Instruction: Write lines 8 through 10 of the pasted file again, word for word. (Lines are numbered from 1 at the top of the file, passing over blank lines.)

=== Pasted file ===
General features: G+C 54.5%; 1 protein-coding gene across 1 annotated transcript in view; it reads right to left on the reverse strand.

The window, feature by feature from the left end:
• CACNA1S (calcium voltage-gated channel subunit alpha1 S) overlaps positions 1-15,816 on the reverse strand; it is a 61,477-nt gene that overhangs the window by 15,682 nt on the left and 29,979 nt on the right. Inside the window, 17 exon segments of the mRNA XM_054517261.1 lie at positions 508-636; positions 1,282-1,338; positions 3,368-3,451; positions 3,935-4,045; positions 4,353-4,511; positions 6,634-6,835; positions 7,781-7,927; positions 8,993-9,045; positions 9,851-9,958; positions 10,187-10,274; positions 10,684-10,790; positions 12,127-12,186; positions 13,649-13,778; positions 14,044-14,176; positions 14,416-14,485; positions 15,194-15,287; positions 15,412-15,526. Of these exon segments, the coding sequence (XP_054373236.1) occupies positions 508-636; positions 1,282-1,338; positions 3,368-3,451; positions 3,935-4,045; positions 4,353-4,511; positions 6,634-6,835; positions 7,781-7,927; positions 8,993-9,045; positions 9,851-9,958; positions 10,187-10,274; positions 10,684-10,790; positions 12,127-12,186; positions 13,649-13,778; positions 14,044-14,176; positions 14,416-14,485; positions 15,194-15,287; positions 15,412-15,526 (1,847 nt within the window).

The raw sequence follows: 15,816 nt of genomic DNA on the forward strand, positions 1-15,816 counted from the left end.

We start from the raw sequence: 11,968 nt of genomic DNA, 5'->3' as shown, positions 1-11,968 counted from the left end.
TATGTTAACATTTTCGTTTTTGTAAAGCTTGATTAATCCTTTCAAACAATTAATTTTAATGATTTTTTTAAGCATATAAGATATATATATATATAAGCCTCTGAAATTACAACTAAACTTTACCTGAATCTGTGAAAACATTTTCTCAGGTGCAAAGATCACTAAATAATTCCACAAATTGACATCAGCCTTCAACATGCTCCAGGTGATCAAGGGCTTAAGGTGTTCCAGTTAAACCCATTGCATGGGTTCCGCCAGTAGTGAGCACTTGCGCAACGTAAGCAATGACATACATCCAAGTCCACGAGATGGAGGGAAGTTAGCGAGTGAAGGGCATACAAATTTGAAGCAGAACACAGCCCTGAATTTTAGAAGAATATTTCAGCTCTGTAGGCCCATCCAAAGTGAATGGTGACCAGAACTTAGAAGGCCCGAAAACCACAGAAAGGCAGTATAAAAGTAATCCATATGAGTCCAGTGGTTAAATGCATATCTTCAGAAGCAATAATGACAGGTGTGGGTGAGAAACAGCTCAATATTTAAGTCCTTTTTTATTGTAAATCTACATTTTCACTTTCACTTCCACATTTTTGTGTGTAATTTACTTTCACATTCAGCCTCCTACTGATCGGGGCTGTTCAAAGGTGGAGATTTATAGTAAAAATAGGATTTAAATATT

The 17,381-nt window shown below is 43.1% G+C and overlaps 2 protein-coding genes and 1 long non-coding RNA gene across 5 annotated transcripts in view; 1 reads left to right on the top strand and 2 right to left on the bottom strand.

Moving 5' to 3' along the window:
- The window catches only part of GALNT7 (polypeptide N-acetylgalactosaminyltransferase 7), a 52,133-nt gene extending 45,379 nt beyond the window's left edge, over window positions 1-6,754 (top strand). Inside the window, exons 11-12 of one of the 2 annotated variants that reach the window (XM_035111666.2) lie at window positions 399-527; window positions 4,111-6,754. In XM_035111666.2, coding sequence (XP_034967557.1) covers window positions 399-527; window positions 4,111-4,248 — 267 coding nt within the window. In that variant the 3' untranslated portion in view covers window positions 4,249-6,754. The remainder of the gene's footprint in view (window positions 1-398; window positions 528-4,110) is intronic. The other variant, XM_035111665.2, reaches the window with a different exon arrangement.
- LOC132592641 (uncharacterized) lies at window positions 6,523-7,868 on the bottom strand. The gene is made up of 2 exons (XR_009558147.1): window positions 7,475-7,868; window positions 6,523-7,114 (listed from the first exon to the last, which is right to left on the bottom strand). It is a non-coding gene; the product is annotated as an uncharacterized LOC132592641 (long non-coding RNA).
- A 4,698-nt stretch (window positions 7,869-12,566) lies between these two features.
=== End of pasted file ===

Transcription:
Moving 5' to 3' along the window:
- The window catches only part of GALNT7 (polypeptide N-acetylgalactosaminyltransferase 7), a 52,133-nt gene extending 45,379 nt beyond the window's left edge, over window positions 1-6,754 (top strand). Inside the window, exons 11-12 of one of the 2 annotated variants that reach the window (XM_035111666.2) lie at window positions 399-527; window positions 4,111-6,754. In XM_035111666.2, coding sequence (XP_034967557.1) covers window positions 399-527; window positions 4,111-4,248 — 267 coding nt within the window. In that variant the 3' untranslated portion in view covers window positions 4,249-6,754. The remainder of the gene's footprint in view (window positions 1-398; window positions 528-4,110) is intronic. The other variant, XM_035111665.2, reaches the window with a different exon arrangement.
- LOC132592641 (uncharacterized) lies at window positions 6,523-7,868 on the bottom strand. The gene is made up of 2 exons (XR_009558147.1): window positions 7,475-7,868; window positions 6,523-7,114 (listed from the first exon to the last, which is right to left on the bottom strand). It is a non-coding gene; the product is annotated as an uncharacterized LOC132592641 (long non-coding RNA).